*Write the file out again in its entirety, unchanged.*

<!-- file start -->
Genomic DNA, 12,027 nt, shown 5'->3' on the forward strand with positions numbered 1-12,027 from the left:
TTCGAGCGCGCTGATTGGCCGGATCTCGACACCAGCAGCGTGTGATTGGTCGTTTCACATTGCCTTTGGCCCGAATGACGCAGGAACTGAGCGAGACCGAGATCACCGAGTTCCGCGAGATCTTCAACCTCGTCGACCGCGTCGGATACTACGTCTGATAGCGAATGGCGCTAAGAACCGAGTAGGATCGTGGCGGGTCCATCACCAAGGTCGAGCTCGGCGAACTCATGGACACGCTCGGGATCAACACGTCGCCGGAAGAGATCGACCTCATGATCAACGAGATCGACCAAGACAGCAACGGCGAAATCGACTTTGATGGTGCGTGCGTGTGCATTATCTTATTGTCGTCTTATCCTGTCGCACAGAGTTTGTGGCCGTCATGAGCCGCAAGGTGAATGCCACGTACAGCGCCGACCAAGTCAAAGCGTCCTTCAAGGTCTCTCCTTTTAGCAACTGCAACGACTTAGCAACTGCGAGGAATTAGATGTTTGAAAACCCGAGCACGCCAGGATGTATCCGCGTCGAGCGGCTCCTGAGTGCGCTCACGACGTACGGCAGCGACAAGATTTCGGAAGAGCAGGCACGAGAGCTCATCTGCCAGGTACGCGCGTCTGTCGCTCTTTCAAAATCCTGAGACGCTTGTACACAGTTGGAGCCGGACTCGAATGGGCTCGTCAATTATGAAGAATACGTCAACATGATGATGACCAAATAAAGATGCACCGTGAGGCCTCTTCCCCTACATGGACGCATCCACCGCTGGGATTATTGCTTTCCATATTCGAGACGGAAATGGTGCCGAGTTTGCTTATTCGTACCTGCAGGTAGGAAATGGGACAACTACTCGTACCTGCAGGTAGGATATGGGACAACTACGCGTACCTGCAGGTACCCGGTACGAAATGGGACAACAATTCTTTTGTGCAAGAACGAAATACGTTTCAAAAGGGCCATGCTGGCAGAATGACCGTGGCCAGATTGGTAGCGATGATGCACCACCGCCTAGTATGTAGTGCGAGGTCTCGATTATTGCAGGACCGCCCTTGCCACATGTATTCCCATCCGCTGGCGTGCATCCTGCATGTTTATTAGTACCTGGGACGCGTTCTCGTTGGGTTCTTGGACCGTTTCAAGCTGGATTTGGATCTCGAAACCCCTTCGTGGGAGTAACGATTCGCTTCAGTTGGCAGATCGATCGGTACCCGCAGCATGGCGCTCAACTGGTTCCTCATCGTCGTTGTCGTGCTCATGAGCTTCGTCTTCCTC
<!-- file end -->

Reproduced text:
Genomic DNA, 12,027 nt, shown 5'->3' on the forward strand with positions numbered 1-12,027 from the left:
TTCGAGCGCGCTGATTGGCCGGATCTCGACACCAGCAGCGTGTGATTGGTCGTTTCACATTGCCTTTGGCCCGAATGACGCAGGAACTGAGCGAGACCGAGATCACCGAGTTCCGCGAGATCTTCAACCTCGTCGACCGCGTCGGATACTACGTCTGATAGCGAATGGCGCTAAGAACCGAGTAGGATCGTGGCGGGTCCATCACCAAGGTCGAGCTCGGCGAACTCATGGACACGCTCGGGATCAACACGTCGCCGGAAGAGATCGACCTCATGATCAACGAGATCGACCAAGACAGCAACGGCGAAATCGACTTTGATGGTGCGTGCGTGTGCATTATCTTATTGTCGTCTTATCCTGTCGCACAGAGTTTGTGGCCGTCATGAGCCGCAAGGTGAATGCCACGTACAGCGCCGACCAAGTCAAAGCGTCCTTCAAGGTCTCTCCTTTTAGCAACTGCAACGACTTAGCAACTGCGAGGAATTAGATGTTTGAAAACCCGAGCACGCCAGGATGTATCCGCGTCGAGCGGCTCCTGAGTGCGCTCACGACGTACGGCAGCGACAAGATTTCGGAAGAGCAGGCACGAGAGCTCATCTGCCAGGTACGCGCGTCTGTCGCTCTTTCAAAATCCTGAGACGCTTGTACACAGTTGGAGCCGGACTCGAATGGGCTCGTCAATTATGAAGAATACGTCAACATGATGATGACCAAATAAAGATGCACCGTGAGGCCTCTTCCCCTACATGGACGCATCCACCGCTGGGATTATTGCTTTCCATATTCGAGACGGAAATGGTGCCGAGTTTGCTTATTCGTACCTGCAGGTAGGAAATGGGACAACTACTCGTACCTGCAGGTAGGATATGGGACAACTACGCGTACCTGCAGGTACCCGGTACGAAATGGGACAACAATTCTTTTGTGCAAGAACGAAATACGTTTCAAAAGGGCCATGCTGGCAGAATGACCGTGGCCAGATTGGTAGCGATGATGCACCACCGCCTAGTATGTAGTGCGAGGTCTCGATTATTGCAGGACCGCCCTTGCCACATGTATTCCCATCCGCTGGCGTGCATCCTGCATGTTTATTAGTACCTGGGACGCGTTCTCGTTGGGTTCTTGGACCGTTTCAAGCTGGATTTGGATCTCGAAACCCCTTCGTGGGAGTAACGATTCGCTTCAGTTGGCAGATCGATCGGTACCCGCAGCATGGCGCTCAACTGGTTCCTCATCGTCGTTGTCGTGCTCATGAGCTTCGTCTTCCTC